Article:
A Matter of Accountability: Communication and Coordination Failures Proceeding Pearl Harbor
Save for September 11, 2001, arguably no other incident in American history generates persistent and impassioned debate associated with the questions of why and on whom to affix responsibility than does the Pearl Harbor raid. For both Japan and the United States the road to December 7 (or 8th in Japan), was long and complex. Ensconced within the context of what was underway in Europe, there existed little room for diplomatic miscalculations or missteps. Thus for American civil, military, naval, and diplomatic leaders in Washington, D.C. and throughout the world, that American installations were attacked should not have been, and to varying degrees were not taken aback. Most surprising then from the American perspective was the place and how that attack happened. So again, how did the U.S. Army and Navy in Hawaii render themselves such an inviting target in the late fall of 1941?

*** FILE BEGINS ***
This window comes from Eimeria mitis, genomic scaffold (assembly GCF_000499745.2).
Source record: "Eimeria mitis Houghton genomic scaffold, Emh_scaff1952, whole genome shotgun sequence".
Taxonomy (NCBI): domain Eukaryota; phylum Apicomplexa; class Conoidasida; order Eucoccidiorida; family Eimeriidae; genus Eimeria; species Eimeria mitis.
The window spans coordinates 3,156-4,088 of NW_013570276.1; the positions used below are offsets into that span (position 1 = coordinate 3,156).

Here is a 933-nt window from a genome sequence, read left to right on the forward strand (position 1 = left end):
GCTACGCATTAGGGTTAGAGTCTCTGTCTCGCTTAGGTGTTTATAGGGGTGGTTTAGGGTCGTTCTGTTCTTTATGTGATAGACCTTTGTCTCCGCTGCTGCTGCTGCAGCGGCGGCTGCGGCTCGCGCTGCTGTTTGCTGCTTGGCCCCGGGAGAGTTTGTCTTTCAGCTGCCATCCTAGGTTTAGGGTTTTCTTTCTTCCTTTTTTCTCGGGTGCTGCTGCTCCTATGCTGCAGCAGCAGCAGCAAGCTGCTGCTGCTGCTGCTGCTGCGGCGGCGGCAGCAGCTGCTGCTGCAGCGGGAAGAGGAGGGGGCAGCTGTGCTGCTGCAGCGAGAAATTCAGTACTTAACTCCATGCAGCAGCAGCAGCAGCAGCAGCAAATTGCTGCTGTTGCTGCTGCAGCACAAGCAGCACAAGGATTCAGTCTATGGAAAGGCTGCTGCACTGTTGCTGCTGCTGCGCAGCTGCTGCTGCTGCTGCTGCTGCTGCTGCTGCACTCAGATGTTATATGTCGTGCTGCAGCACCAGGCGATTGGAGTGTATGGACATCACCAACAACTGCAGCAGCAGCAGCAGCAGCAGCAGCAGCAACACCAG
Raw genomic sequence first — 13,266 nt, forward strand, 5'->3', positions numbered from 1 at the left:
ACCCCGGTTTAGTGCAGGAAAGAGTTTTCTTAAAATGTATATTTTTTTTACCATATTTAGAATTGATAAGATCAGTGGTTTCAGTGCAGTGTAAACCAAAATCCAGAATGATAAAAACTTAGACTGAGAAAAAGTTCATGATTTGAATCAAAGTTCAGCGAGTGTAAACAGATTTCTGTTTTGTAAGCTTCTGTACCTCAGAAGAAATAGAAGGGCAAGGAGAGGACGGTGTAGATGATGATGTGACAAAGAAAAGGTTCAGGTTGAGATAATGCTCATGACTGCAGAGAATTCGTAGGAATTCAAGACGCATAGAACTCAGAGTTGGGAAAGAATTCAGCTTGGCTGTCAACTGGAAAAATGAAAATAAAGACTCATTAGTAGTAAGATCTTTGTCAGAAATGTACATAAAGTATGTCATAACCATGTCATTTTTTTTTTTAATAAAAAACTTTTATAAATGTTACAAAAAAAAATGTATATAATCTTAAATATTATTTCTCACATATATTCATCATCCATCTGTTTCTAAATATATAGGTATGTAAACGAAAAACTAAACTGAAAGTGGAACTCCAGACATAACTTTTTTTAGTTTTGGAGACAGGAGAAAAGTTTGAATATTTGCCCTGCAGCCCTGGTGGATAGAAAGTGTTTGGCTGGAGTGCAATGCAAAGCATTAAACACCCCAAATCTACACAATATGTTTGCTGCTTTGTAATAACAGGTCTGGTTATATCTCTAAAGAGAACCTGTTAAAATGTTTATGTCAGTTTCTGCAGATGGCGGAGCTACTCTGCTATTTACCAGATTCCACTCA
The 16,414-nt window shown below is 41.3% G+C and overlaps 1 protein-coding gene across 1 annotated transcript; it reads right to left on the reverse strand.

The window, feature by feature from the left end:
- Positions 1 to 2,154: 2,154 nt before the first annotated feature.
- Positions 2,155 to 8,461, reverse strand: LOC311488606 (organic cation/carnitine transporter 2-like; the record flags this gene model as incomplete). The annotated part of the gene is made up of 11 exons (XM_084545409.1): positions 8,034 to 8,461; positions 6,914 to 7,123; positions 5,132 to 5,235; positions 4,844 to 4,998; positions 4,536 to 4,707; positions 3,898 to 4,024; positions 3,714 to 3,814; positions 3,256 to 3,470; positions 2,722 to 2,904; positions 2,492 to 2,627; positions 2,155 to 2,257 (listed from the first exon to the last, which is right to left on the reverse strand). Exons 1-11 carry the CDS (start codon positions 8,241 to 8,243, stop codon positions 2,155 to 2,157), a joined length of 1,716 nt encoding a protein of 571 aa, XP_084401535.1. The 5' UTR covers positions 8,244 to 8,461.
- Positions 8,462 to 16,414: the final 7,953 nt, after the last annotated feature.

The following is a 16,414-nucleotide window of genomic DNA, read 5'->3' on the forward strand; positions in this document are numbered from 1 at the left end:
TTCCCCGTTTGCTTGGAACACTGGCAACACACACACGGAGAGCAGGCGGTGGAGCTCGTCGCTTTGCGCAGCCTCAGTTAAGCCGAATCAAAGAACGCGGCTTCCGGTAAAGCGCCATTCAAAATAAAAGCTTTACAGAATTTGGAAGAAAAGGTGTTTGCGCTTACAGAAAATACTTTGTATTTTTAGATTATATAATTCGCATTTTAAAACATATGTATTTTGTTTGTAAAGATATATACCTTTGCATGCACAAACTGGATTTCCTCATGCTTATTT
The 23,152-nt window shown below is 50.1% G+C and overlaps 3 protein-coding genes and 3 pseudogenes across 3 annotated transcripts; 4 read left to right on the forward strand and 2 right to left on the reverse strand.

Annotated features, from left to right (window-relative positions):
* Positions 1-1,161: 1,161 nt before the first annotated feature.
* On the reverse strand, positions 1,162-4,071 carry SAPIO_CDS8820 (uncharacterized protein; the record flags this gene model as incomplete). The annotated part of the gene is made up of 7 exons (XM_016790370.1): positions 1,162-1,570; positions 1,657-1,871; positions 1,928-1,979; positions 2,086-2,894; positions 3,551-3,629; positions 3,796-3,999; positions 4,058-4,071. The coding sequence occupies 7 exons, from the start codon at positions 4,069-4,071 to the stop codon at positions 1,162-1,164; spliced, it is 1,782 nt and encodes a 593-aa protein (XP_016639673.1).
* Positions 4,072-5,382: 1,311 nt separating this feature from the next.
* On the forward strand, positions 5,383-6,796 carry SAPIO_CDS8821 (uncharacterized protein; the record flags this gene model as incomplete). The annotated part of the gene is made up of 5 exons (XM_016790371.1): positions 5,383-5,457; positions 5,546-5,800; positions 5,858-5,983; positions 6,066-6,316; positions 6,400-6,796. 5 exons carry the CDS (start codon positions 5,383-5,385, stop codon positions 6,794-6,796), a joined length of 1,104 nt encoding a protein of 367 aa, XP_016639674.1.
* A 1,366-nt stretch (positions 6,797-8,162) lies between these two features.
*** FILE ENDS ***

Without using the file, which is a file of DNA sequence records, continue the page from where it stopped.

Keywords: Roosevelt, Yamamoto, Kimmel, Short, Pearl Harbor
Jeter, Marc C.
"A Matter of Accountability: Communication and Coordination Failures Proceeding Pearl Harbor,"
Bound Away: The Liberty Journal of History: Vol. 5:
2, Article 4.
Available at: https://digitalcommons.liberty.edu/ljh/vol5/iss2/4